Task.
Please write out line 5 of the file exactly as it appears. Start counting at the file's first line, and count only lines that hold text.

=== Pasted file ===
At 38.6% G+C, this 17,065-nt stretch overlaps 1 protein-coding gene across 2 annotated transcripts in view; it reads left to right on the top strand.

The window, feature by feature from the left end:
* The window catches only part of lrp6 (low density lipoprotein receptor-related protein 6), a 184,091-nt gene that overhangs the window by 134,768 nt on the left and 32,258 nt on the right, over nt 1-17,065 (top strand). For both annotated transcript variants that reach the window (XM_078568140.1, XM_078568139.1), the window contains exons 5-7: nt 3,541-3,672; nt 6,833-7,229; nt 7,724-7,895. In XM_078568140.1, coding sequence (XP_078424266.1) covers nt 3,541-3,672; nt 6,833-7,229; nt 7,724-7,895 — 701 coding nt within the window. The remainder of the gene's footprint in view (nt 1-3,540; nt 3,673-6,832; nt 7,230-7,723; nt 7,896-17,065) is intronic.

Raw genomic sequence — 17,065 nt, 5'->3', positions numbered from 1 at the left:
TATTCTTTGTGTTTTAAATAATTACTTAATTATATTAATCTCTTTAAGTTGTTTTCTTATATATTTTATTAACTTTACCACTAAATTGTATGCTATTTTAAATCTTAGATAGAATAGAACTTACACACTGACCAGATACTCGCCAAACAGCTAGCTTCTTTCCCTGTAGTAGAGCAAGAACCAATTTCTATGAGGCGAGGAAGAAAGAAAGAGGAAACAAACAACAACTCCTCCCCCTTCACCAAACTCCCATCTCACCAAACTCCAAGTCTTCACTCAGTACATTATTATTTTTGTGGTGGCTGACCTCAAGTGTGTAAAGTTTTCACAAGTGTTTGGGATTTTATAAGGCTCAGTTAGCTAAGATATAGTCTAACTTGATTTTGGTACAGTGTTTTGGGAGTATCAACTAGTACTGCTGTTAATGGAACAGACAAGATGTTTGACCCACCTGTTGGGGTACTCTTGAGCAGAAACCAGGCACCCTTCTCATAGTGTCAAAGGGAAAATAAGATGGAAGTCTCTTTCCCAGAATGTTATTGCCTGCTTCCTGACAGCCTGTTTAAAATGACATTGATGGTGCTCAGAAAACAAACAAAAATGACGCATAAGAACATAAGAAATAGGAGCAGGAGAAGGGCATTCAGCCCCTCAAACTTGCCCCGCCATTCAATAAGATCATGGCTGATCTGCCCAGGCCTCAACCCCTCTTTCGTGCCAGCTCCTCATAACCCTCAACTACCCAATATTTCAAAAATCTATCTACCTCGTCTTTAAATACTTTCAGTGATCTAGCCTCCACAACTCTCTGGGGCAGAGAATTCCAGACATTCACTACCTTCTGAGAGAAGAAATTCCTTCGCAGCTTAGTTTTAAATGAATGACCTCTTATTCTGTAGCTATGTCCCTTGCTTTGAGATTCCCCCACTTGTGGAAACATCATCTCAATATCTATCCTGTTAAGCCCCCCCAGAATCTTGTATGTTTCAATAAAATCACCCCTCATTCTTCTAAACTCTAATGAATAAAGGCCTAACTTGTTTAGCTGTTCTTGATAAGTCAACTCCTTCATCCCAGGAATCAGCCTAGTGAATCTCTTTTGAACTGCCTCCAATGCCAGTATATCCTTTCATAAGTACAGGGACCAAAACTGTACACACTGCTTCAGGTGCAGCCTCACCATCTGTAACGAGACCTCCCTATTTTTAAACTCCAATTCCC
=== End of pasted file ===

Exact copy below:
TATTCTTTGTGTTTTAAATAATTACTTAATTATATTAATCTCTTTAAGTTGTTTTCTTATATATTTTATTAACTTTACCACTAAATTGTATGCTATTTTAAATCTTAGATAGAATAGAACTTACACACTGACCAGATACTCGCCAAACAGCTAGCTTCTTTCCCTGTAGTAGAGCAAGAACCAATTTCTATGAGGCGAGGAAGAAAGAAAGAGGAAACAAACAACAACTCCTCCCCCTTCACCAAACTCCCATCTCACCAAACTCCAAGTCTTCACTCAGTACATTATTATTTTTGTGGTGGCTGACCTCAAGTGTGTAAAGTTTTCACAAGTGTTTGGGATTTTATAAGGCTCAGTTAGCTAAGATATAGTCTAACTTGATTTTGGTACAGTGTTTTGGGAGTATCAACTAGTACTGCTGTTAATGGAACAGACAAGATGTTTGACCCACCTGTTGGGGTACTCTTGAGCAGAAACCAGGCACCCTTCTCATAGTGTCAAAGGGAAAATAAGATGGAAGTCTCTTTCCCAGAATGTTATTGCCTGCTTCCTGACAGCCTGTTTAAAATGACATTGATGGTGCTCAGAAAACAAACAAAAATGACGCATAAGAACATAAGAAATAGGAGCAGGAGAAGGGCATTCAGCCCCTCAAACTTGCCCCGCCATTCAATAAGATCATGGCTGATCTGCCCAGGCCTCAACCCCTCTTTCGTGCCAGCTCCTCATAACCCTCAACTACCCAATATTTCAAAAATCTATCTACCTCGTCTTTAAATACTTTCAGTGATCTAGCCTCCACAACTCTCTGGGGCAGAGAATTCCAGACATTCACTACCTTCTGAGAGAAGAAATTCCTTCGCAGCTTAGTTTTAAATGAATGACCTCTTATTCTGTAGCTATGTCCCTTGCTTTGAGATTCCCCCACTTGTGGAAACATCATCTCAATATCTATCCTGTTAAGCCCCCCCAGAATCTTGTATGTTTCAATAAAATCACCCCTCATTCTTCTAAACTCTAATGAATAAAGGCCTAACTTGTTTAGCTGTTCTTGATAAGTCAACTCCTTCATCCCAGGAATCAGCCTAGTGAATCTCTTTTGAACTGCCTCCAATGCCAGTATATCCTTTCATAAGTACAGGGACCAAAACTGTACACACTGCTTCAGGTGCAGCCTCACCATCTGTAACGAGACCTCCCTATTTTTAAACTCCAATTCCC